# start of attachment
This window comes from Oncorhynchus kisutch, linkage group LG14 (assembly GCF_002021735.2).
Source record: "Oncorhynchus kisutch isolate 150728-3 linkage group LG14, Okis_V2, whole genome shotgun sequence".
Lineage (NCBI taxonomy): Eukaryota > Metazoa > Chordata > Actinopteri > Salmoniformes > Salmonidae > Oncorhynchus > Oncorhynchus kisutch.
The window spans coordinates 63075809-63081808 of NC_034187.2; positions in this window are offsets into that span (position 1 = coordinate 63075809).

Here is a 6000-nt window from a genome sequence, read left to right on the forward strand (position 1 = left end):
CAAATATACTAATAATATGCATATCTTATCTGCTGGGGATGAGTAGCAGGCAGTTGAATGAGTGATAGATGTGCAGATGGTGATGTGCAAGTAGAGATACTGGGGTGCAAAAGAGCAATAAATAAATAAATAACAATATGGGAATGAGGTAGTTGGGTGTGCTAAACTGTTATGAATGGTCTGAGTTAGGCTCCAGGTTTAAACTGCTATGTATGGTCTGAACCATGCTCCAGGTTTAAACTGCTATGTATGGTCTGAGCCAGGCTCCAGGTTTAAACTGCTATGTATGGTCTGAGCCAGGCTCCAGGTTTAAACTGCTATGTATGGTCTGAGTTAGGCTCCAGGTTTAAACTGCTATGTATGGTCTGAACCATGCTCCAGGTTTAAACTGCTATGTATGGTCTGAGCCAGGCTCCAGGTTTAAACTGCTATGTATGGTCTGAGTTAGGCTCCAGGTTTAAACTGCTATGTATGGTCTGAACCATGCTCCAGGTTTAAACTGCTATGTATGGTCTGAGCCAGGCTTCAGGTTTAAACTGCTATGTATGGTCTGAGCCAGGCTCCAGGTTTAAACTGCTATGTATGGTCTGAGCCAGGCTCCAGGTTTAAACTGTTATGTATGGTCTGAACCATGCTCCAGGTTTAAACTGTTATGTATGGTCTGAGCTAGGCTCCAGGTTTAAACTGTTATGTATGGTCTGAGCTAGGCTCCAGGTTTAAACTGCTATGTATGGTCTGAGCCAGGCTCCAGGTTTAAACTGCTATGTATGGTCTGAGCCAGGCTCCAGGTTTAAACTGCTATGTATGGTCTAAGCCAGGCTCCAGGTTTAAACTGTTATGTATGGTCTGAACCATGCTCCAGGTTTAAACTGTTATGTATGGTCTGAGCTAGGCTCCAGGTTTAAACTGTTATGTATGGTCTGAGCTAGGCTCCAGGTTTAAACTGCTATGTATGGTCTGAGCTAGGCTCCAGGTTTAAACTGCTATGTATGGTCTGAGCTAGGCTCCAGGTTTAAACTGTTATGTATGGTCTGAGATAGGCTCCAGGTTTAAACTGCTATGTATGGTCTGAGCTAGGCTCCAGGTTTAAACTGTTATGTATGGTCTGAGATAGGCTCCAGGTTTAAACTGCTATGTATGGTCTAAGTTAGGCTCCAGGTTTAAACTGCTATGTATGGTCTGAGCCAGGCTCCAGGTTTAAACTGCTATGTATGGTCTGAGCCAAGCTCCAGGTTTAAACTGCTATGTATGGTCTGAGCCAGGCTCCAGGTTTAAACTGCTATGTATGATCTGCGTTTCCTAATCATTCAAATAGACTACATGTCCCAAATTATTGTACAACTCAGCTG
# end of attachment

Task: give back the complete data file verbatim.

This window comes from Oncorhynchus kisutch, linkage group LG14 (assembly GCF_002021735.2).
Source record: "Oncorhynchus kisutch isolate 150728-3 linkage group LG14, Okis_V2, whole genome shotgun sequence".
Lineage (NCBI taxonomy): Eukaryota > Metazoa > Chordata > Actinopteri > Salmoniformes > Salmonidae > Oncorhynchus > Oncorhynchus kisutch.
The window spans coordinates 63075809-63081808 of NC_034187.2; positions in this window are offsets into that span (position 1 = coordinate 63075809).

Here is a 6000-nt window from a genome sequence, read left to right on the forward strand (position 1 = left end):
CAAATATACTAATAATATGCATATCTTATCTGCTGGGGATGAGTAGCAGGCAGTTGAATGAGTGATAGATGTGCAGATGGTGATGTGCAAGTAGAGATACTGGGGTGCAAAAGAGCAATAAATAAATAAATAACAATATGGGAATGAGGTAGTTGGGTGTGCTAAACTGTTATGAATGGTCTGAGTTAGGCTCCAGGTTTAAACTGCTATGTATGGTCTGAACCATGCTCCAGGTTTAAACTGCTATGTATGGTCTGAGCCAGGCTCCAGGTTTAAACTGCTATGTATGGTCTGAGCCAGGCTCCAGGTTTAAACTGCTATGTATGGTCTGAGTTAGGCTCCAGGTTTAAACTGCTATGTATGGTCTGAACCATGCTCCAGGTTTAAACTGCTATGTATGGTCTGAGCCAGGCTCCAGGTTTAAACTGCTATGTATGGTCTGAGTTAGGCTCCAGGTTTAAACTGCTATGTATGGTCTGAACCATGCTCCAGGTTTAAACTGCTATGTATGGTCTGAGCCAGGCTTCAGGTTTAAACTGCTATGTATGGTCTGAGCCAGGCTCCAGGTTTAAACTGCTATGTATGGTCTGAGCCAGGCTCCAGGTTTAAACTGTTATGTATGGTCTGAACCATGCTCCAGGTTTAAACTGTTATGTATGGTCTGAGCTAGGCTCCAGGTTTAAACTGTTATGTATGGTCTGAGCTAGGCTCCAGGTTTAAACTGCTATGTATGGTCTGAGCCAGGCTCCAGGTTTAAACTGCTATGTATGGTCTGAGCCAGGCTCCAGGTTTAAACTGCTATGTATGGTCTAAGCCAGGCTCCAGGTTTAAACTGTTATGTATGGTCTGAACCATGCTCCAGGTTTAAACTGTTATGTATGGTCTGAGCTAGGCTCCAGGTTTAAACTGTTATGTATGGTCTGAGCTAGGCTCCAGGTTTAAACTGCTATGTATGGTCTGAGCTAGGCTCCAGGTTTAAACTGCTATGTATGGTCTGAGCTAGGCTCCAGGTTTAAACTGTTATGTATGGTCTGAGATAGGCTCCAGGTTTAAACTGCTATGTATGGTCTGAGCTAGGCTCCAGGTTTAAACTGTTATGTATGGTCTGAGATAGGCTCCAGGTTTAAACTGCTATGTATGGTCTAAGTTAGGCTCCAGGTTTAAACTGCTATGTATGGTCTGAGCCAGGCTCCAGGTTTAAACTGCTATGTATGGTCTGAGCCAAGCTCCAGGTTTAAACTGCTATGTATGGTCTGAGCCAGGCTCCAGGTTTAAACTGCTATGTATGATCTGCGTTTCCTAATCATTCAAATAGACTACATGTCCCAAATTATTGTACAACTCAGCTG